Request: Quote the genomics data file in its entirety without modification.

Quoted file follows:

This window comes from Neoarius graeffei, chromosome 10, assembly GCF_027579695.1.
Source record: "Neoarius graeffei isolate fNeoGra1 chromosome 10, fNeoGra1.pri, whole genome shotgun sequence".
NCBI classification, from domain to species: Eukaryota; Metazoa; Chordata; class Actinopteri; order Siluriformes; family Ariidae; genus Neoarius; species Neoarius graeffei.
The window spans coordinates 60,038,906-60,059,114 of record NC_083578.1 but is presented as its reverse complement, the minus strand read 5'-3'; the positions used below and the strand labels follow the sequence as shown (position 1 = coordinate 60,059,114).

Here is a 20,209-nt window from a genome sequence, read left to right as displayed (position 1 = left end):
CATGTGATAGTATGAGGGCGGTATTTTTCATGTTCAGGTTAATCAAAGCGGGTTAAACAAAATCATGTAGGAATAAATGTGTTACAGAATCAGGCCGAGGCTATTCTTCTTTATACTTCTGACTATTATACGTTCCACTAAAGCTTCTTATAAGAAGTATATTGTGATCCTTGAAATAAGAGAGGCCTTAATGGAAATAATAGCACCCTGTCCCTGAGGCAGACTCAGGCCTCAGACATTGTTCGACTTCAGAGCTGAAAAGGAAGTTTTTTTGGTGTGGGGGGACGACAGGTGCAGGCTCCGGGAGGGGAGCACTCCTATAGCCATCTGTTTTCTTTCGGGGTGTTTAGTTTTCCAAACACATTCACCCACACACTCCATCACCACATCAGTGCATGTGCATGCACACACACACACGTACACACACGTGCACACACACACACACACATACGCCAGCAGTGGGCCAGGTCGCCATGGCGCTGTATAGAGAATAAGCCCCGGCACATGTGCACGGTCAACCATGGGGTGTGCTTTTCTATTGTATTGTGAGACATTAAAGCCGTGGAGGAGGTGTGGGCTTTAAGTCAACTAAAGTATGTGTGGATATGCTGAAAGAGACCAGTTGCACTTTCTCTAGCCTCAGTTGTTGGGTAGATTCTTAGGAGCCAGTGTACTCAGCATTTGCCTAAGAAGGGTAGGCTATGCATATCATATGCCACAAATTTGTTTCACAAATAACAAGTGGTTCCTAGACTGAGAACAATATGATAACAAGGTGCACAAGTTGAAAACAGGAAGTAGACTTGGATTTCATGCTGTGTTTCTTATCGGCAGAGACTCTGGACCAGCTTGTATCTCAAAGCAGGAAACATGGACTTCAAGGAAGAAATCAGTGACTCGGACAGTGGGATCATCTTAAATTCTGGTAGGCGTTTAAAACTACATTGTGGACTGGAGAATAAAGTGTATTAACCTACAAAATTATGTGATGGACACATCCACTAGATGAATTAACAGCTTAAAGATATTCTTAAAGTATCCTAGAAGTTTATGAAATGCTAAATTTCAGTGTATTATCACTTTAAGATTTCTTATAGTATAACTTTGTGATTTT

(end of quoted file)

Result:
This window comes from Neoarius graeffei, chromosome 10, assembly GCF_027579695.1.
Source record: "Neoarius graeffei isolate fNeoGra1 chromosome 10, fNeoGra1.pri, whole genome shotgun sequence".
NCBI classification, from domain to species: Eukaryota; Metazoa; Chordata; class Actinopteri; order Siluriformes; family Ariidae; genus Neoarius; species Neoarius graeffei.
The window spans coordinates 60,038,906-60,059,114 of record NC_083578.1 but is presented as its reverse complement, the minus strand read 5'-3'; the positions used below and the strand labels follow the sequence as shown (position 1 = coordinate 60,059,114).

Here is a 20,209-nt window from a genome sequence, read left to right as displayed (position 1 = left end):
CATGTGATAGTATGAGGGCGGTATTTTTCATGTTCAGGTTAATCAAAGCGGGTTAAACAAAATCATGTAGGAATAAATGTGTTACAGAATCAGGCCGAGGCTATTCTTCTTTATACTTCTGACTATTATACGTTCCACTAAAGCTTCTTATAAGAAGTATATTGTGATCCTTGAAATAAGAGAGGCCTTAATGGAAATAATAGCACCCTGTCCCTGAGGCAGACTCAGGCCTCAGACATTGTTCGACTTCAGAGCTGAAAAGGAAGTTTTTTTGGTGTGGGGGGACGACAGGTGCAGGCTCCGGGAGGGGAGCACTCCTATAGCCATCTGTTTTCTTTCGGGGTGTTTAGTTTTCCAAACACATTCACCCACACACTCCATCACCACATCAGTGCATGTGCATGCACACACACACACGTACACACACGTGCACACACACACACACACATACGCCAGCAGTGGGCCAGGTCGCCATGGCGCTGTATAGAGAATAAGCCCCGGCACATGTGCACGGTCAACCATGGGGTGTGCTTTTCTATTGTATTGTGAGACATTAAAGCCGTGGAGGAGGTGTGGGCTTTAAGTCAACTAAAGTATGTGTGGATATGCTGAAAGAGACCAGTTGCACTTTCTCTAGCCTCAGTTGTTGGGTAGATTCTTAGGAGCCAGTGTACTCAGCATTTGCCTAAGAAGGGTAGGCTATGCATATCATATGCCACAAATTTGTTTCACAAATAACAAGTGGTTCCTAGACTGAGAACAATATGATAACAAGGTGCACAAGTTGAAAACAGGAAGTAGACTTGGATTTCATGCTGTGTTTCTTATCGGCAGAGACTCTGGACCAGCTTGTATCTCAAAGCAGGAAACATGGACTTCAAGGAAGAAATCAGTGACTCGGACAGTGGGATCATCTTAAATTCTGGTAGGCGTTTAAAACTACATTGTGGACTGGAGAATAAAGTGTATTAACCTACAAAATTATGTGATGGACACATCCACTAGATGAATTAACAGCTTAAAGATATTCTTAAAGTATCCTAGAAGTTTATGAAATGCTAAATTTCAGTGTATTATCACTTTAAGATTTCTTATAGTATAACTTTGTGATTTT